Damningly, Mr. Bernanke in 1999 flatly stated that BOJ officials " have hidden behind minor institutional or technical difficulties in order to avoid taking action "-a statement which we believe is still valid today. Mr. Bernanke pointed out in his 1999 paper that "I am not aware of any previous historical episode, including the periods of very low interest rates of the 1930s, in which a central bank has been unable to devalue its currency". In other words, Japan (the BOJ) could devalue JPY if it really wanted to.
Finally, Mr. Bernanke in 1999 noted another perennial BOJ problem, which is the vagueness of BOJ policy . Mr. Bernanke was entirely right in pointing out that the BOJ's credibility would actually be enhanced by engaging in straightforward and honest dialogue with the public and particularly investors.
This vagueness of policy (lack of communication with the government and the public), reluctance to act to weaken the yen, introduce inflation targeting and aggressively use its balance sheet has Japanese politicians mounting the most serious challenge yet to its jealously guarded independence since it was granted in 1998, and has severely damaged its precious "credibility" with foreign investors.
Further, in granting the BOJ its independence in 1998, the government also gave the BOJ a mandate, which was to ensure price stability. This of course includes periods of deflation as well as inflation, and that's the rub, because the BOJ has so far failed in its efforts to eradicate deflation.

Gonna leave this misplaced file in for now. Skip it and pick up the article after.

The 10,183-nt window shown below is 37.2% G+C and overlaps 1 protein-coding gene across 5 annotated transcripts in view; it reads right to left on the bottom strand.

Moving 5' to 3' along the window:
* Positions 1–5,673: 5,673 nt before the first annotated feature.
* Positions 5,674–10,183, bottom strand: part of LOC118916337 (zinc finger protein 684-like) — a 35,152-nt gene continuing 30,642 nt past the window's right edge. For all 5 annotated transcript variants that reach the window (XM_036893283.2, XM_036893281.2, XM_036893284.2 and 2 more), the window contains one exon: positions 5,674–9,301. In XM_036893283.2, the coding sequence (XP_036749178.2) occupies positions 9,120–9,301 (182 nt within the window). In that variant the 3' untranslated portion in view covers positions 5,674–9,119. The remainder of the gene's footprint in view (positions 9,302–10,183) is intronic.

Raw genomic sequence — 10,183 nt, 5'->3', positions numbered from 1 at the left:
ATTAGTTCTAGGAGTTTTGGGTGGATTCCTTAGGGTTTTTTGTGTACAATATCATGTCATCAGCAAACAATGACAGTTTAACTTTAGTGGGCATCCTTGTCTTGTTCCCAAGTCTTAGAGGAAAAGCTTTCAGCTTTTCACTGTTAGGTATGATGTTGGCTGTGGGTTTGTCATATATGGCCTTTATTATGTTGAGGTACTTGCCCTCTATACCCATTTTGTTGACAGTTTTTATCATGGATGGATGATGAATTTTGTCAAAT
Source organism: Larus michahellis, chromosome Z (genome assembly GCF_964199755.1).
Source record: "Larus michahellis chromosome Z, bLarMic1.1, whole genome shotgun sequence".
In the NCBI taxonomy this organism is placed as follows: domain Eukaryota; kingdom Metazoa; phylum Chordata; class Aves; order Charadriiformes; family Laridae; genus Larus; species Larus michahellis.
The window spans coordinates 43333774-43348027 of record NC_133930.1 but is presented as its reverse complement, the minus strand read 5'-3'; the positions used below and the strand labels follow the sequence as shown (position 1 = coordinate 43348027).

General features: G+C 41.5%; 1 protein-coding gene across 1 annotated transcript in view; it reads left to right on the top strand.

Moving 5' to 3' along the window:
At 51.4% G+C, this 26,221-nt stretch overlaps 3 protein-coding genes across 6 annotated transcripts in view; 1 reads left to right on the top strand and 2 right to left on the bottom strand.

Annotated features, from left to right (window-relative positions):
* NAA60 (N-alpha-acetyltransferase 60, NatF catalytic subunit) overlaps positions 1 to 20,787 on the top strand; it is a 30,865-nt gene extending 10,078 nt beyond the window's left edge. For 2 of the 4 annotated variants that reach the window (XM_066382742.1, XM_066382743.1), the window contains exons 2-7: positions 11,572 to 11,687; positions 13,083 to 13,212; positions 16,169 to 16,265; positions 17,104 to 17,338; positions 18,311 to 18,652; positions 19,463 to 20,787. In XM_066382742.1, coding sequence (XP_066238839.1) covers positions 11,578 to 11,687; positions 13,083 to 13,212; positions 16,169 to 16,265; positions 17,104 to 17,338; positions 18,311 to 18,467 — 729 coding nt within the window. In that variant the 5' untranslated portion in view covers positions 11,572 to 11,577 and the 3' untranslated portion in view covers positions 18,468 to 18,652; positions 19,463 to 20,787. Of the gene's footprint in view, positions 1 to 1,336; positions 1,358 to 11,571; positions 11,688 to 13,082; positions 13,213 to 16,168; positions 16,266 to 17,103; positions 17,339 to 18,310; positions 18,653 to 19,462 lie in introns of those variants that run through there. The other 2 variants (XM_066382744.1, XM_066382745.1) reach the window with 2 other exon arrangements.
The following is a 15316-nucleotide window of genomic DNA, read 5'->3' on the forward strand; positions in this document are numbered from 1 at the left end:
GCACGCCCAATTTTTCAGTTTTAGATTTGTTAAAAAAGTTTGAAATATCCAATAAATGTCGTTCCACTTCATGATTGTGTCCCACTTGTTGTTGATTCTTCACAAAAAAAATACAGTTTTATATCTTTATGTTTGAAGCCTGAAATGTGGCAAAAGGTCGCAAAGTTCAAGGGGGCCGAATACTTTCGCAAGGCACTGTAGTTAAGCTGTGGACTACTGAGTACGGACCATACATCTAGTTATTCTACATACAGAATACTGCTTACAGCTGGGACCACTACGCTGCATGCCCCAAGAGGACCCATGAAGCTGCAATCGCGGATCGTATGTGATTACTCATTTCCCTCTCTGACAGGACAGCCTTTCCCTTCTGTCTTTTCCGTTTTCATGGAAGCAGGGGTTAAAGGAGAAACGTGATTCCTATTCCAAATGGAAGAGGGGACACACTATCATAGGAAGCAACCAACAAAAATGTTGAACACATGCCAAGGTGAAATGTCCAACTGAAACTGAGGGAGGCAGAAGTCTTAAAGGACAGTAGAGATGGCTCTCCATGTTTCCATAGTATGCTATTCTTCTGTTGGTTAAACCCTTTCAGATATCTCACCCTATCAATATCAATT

No Choice but to Play the Revaluation/Devaluation Game
While the BOJ's elitists view the political machinations of Nagata-cho with barely concealed distain and therefore tend to sniff disapprovingly at any pressure from the government to act, the BOJ basically has no choice but to play the global "race to the bottom", as essentially every government in the developed world is trying to reflate its economy by flooding it with liquidity, pushing down bond yields, and deflating the currency. Withdrawing from the game or acting too slowly runs the risk of a new historical high in JPY/USD below JPY/USD 79 or maybe even 50, and domestic investors expect the BOJ to eventually increase annual purchases of JGBs to at least JPY35 trillion from JPY21.6 trillion yen currently.
A little mentioned factoid is that the BOJ's balance sheet in relation to Japan's GDP is already larger than the Fed's balance sheet to the US GDP, at 26% versus 16%--but that's not the point, which is the consensus that the BOJ needs to foster inflation not only by more aggressively using its balance sheet but also by setting a specific inflation target of 2%.
After two lost decades in Japan's economy through monetary mismanagement, among others, has the BOJ really changed its stripes? Call me from Missouri--you've got to show me first , as the image implanted in investor minds is of a Fed clearly stating "we will do whatever it takes", and of a BOJ sitting on its hands and intellectualizing why it can't be done.
Disclosure: No positions in [[EWJ]] or [[FXY]]
See also Dollar's Fate Is in the Hands of the S&P 500 (Again) on seekingalpha.com